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US Congress to Investigate Surveillance Program


U.S. lawmakers have ordered an investigation into allegations the National Security Agency violated legal restrictions while intercepting some e-mails and phone calls of Americans.

Senator Dianne Feinstein, head of the U.S. Senate Intelligence Committee, called the charges "serious" Thursday and said congressional hearings on the matter will be held within a month.

The New York Times first reported the allegations, quoting intelligence officials and lawyers who said the NSA overcollected information.

The U.S. Justice Department issued a statement Thursday saying it has taken steps to correct the situation and bring the NSA program into compliance. The department says it works diligently to ensure that surveillance complies with the nation's laws.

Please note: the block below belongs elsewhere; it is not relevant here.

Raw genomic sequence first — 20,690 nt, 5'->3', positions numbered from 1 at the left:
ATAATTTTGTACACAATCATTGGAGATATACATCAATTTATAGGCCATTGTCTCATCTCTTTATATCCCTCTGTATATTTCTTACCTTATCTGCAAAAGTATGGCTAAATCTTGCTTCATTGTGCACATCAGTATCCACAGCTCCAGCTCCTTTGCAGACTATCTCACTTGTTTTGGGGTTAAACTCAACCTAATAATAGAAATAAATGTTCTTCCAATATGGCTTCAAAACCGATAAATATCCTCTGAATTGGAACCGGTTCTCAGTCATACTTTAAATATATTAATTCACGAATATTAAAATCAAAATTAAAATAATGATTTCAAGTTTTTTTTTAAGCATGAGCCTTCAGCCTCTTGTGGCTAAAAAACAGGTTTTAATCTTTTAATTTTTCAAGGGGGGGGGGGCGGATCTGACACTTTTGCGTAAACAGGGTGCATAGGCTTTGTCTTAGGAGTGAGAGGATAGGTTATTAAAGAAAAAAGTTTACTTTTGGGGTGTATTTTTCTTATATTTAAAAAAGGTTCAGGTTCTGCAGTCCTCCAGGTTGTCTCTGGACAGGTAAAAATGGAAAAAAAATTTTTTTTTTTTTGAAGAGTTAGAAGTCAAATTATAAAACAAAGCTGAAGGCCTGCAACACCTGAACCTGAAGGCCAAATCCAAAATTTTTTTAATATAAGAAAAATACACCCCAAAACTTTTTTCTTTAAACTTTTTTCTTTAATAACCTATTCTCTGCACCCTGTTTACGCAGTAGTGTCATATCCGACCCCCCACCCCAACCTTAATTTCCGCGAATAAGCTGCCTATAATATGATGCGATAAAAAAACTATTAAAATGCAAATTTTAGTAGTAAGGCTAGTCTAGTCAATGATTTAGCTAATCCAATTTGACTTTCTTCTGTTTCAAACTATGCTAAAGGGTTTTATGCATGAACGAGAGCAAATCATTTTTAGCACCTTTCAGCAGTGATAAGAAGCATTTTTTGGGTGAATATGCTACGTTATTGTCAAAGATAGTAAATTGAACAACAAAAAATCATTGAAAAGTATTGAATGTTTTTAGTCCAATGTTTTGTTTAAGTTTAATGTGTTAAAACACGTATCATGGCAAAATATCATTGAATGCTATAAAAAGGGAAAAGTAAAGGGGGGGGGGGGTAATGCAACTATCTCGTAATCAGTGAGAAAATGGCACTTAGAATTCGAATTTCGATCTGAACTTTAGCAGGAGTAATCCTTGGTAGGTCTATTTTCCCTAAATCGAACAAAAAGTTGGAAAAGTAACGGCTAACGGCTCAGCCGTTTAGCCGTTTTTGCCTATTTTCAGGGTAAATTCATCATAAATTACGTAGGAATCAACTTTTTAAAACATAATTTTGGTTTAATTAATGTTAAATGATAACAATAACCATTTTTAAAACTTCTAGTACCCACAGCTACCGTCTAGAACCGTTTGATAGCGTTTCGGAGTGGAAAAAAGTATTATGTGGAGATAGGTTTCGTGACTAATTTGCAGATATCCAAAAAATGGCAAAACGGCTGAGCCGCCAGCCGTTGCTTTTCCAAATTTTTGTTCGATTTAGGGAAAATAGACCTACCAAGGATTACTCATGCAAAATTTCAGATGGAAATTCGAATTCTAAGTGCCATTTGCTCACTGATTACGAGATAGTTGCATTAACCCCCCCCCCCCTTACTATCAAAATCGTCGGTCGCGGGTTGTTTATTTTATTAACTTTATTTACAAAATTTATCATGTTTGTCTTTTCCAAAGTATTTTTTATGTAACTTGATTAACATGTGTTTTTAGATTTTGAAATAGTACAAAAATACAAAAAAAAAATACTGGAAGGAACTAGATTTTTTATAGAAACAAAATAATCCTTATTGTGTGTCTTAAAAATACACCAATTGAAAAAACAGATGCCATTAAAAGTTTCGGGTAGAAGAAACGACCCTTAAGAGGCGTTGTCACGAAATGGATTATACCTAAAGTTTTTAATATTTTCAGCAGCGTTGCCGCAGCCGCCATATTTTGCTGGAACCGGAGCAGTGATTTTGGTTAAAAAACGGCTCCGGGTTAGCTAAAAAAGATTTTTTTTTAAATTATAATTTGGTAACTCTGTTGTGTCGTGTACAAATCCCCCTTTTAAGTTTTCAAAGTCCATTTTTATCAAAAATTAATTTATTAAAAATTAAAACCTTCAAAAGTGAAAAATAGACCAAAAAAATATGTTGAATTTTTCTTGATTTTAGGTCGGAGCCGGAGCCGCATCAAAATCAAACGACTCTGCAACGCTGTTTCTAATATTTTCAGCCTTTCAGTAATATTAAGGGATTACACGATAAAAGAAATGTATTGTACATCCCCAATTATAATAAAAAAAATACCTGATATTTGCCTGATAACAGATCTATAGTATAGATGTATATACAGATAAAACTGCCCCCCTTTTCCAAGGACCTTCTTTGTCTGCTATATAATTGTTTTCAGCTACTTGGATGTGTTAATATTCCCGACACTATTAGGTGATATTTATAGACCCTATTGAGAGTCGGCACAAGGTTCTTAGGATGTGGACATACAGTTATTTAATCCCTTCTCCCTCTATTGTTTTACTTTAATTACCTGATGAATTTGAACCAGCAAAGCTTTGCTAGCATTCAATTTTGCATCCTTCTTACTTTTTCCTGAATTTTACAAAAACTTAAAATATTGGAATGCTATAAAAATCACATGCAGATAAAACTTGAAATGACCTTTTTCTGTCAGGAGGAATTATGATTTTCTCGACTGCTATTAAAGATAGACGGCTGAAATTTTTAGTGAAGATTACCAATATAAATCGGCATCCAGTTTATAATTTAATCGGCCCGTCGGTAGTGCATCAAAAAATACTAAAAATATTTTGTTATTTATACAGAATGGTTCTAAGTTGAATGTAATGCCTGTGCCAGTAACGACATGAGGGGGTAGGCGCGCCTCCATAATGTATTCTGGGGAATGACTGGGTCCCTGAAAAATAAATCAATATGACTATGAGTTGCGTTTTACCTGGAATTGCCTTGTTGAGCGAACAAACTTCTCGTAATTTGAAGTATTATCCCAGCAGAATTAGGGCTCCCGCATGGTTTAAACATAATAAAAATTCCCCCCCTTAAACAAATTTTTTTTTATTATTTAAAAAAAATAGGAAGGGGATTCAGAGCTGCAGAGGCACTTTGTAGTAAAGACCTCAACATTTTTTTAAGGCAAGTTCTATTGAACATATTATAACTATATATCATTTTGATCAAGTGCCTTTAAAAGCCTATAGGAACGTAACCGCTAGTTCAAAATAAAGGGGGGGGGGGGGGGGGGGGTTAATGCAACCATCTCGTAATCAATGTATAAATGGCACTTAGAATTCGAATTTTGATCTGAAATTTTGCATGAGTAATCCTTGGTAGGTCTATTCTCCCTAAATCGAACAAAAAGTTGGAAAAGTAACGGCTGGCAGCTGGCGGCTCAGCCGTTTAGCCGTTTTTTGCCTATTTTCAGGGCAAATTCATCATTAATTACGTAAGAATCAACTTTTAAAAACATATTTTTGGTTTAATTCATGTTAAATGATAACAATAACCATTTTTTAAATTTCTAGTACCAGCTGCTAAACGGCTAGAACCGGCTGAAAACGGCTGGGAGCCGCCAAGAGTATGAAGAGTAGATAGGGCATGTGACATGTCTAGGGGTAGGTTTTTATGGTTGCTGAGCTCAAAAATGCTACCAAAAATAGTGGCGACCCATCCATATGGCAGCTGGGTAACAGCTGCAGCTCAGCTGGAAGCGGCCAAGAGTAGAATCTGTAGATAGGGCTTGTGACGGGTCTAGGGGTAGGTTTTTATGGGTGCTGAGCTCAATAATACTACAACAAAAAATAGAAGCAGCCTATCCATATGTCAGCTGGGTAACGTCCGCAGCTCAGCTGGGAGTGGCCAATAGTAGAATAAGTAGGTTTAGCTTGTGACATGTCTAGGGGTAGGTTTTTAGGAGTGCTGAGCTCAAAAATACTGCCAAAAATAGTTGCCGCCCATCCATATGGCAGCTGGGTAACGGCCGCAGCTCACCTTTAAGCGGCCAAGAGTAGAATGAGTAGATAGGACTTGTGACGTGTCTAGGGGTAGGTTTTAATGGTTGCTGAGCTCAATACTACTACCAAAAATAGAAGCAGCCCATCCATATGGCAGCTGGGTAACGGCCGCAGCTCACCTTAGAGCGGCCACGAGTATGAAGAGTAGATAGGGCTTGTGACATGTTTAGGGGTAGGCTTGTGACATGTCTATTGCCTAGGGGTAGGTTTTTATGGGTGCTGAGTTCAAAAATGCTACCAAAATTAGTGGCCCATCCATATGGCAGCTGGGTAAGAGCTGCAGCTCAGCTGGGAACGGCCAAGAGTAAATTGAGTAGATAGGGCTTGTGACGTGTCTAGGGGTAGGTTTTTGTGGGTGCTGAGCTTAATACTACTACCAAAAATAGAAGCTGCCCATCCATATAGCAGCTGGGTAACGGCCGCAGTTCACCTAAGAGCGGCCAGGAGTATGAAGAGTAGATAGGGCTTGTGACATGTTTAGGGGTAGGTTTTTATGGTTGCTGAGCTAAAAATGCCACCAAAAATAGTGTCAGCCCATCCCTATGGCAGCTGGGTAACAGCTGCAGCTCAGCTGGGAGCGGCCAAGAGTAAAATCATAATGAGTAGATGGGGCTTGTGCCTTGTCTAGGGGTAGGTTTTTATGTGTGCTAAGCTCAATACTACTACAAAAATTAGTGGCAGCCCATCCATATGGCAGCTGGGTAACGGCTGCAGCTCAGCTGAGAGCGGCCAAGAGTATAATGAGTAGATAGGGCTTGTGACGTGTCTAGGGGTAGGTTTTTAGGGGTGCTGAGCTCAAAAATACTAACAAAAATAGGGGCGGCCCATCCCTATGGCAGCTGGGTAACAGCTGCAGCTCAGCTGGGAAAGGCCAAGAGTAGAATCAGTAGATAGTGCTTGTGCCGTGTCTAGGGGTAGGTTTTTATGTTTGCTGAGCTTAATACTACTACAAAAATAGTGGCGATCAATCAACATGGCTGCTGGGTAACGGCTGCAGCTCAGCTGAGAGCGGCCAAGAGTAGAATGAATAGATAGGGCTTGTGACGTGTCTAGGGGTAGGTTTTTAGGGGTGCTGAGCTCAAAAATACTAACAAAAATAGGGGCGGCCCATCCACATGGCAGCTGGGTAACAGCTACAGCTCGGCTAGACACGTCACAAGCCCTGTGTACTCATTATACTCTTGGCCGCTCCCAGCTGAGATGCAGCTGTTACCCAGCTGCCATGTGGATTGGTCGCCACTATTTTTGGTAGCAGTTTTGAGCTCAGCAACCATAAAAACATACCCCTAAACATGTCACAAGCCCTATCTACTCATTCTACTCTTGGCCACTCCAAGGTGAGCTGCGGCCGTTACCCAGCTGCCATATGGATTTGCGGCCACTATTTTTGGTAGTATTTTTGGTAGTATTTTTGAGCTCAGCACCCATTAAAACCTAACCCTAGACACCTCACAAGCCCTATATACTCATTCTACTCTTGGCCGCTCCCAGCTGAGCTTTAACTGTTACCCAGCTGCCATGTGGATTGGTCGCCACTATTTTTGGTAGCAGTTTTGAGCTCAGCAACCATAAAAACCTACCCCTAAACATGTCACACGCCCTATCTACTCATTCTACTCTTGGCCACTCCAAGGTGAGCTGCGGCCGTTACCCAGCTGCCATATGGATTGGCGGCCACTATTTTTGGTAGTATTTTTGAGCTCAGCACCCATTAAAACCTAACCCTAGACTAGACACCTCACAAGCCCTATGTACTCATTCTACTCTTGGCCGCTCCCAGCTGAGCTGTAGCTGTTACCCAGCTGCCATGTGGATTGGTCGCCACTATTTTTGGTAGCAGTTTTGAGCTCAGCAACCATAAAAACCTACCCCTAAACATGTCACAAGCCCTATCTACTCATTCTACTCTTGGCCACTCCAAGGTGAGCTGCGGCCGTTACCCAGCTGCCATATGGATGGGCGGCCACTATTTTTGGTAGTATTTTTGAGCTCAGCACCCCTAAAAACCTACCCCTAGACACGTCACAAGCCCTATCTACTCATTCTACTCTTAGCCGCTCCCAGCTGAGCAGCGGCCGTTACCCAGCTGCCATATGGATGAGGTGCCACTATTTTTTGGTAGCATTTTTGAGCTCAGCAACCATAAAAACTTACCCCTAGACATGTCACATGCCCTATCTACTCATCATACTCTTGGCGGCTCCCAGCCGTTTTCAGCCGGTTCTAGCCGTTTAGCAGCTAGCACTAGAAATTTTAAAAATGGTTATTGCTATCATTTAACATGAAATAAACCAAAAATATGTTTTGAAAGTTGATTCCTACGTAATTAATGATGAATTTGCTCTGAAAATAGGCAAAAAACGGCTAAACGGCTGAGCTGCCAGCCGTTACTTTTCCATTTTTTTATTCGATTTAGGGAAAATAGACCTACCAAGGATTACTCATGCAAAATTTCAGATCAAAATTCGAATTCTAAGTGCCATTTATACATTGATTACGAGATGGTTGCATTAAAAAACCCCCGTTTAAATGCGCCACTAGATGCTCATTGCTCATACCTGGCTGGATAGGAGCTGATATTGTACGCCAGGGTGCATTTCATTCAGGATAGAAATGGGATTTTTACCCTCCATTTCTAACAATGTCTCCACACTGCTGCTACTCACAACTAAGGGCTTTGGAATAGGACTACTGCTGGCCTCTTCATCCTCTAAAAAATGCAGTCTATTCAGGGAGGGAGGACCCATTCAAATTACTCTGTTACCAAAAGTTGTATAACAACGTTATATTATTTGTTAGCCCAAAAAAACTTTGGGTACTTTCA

Details of the violations were not released due to the classified nature of the NSA's work.

The Bush administration authorized the government to eavesdrop on international phone calls and e-mails to and from the U.S., without obtaining a warrant from a secret security court, shortly after the September 11, 2001 terrorist attacks in the United States.

Some information for this report was provided by AFP, AP and Reuters.
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